Award-winning producer Jennifer Golub downplays he | Adweek
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Award-winning producer Jennifer Golub downplays he

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Award-winning producer Jennifer Golub downplays her contributions to the work of TBWA\Chiat\Day. "I think it's appropriate that we don't get the credit," she says, describing the true role of a producer. "Being invisible is a testimony to a job well done. I don't think we should be a presence. I think we should be enabling an idea."

While Golub serves as executive producer on Apple Computer for the agency's Playa del Rey, Calif., office, it is her role as director of broadcast production at TBWA\C\D in San Francisco that dominates her time. She has produced 60 commercials for Levi's this year, including a recent spot featuring a badger enticed by the sound of Levi's cords. For Levi's "Make Them Your Own" campaign, a branding effort revealing people's solitary antics when trying on jeans, Golub says she ensured her own success by enlisting director Spike Jonze.

Golub also played a significant role in the launch campaign for Levi's Engineered Jeans. Shot on location in Tokyo and Iceland, the inventive commercials use strobes and photography to simulate movement. Icelandic recording artists GusGus directed and provided the music. "Working with GusGus is a reminder of what's wonderful about being a producer: helping to create a venue for artists and creating a distinctive expression for the client," says Golub.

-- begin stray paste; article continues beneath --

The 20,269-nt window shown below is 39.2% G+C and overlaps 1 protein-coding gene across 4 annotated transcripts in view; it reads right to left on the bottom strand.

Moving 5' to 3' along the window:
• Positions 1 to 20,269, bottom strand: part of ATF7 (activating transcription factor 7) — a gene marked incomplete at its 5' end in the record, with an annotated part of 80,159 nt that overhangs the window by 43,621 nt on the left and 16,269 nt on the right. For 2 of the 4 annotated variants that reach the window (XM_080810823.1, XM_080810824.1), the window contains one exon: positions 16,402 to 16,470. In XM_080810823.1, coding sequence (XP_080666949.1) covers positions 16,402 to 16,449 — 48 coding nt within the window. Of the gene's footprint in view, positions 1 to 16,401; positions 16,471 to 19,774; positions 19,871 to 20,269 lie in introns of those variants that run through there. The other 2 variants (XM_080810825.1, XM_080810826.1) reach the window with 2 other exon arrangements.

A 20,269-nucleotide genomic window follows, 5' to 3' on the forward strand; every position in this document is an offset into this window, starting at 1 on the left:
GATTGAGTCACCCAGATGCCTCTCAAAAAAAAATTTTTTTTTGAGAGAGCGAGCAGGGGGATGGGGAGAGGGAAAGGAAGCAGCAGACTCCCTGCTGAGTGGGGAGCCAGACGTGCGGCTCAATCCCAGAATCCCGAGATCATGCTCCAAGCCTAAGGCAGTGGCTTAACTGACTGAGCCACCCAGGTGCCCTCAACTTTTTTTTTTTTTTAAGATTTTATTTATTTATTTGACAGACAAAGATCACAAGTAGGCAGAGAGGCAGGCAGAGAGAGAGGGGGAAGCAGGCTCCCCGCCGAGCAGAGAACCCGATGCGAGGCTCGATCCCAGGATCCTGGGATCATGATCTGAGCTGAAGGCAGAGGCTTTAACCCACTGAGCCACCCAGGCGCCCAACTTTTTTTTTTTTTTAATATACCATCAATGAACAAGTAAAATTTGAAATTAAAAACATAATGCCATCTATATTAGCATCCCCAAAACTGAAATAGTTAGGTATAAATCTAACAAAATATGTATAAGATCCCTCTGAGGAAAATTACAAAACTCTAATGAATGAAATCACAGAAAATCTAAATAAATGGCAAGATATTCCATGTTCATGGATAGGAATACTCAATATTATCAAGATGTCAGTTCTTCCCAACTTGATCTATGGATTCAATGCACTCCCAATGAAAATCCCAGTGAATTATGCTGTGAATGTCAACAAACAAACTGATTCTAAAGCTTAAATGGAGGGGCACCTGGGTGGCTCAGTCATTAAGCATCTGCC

An 11-year veteran of TBWA\C\D, working under the stewardship of TBWA Worldwide chairman and chief creative officer Lee Clow, the New York native began her career in moving images as an independent filmmaker and student at the School of Visual Arts in New York.

Golub's skills were tapped beyond her role as producer for the 1998 launch of Apple's "Think different" campaign. She directed, produced and co-art directed the Emmy award-winning introductory commercial employing rare footage of Albert Einstein, Pablo Picasso and Mahatma Gandhi.

Golub says her greatest challenge this year has been developing a team and establishing a culture in the 2-year-old San Francisco office. Her main objective has been assembling and developing the talents of the filmmakers, musicians and "Web savants" who serve in her 25-member production department. "I want to ensure that there is a high level of excellence," says Golub, describing an effective producer as "a hybrid of a business and a creative person."

In an industry often dominated by flash and personality, associates say Golub is one of the more modest but talented souls on the scene. "She believes in the role of the producer as facilitator," says TBWA\C\D creative director Robert Smiley. "Her real strength has shone through."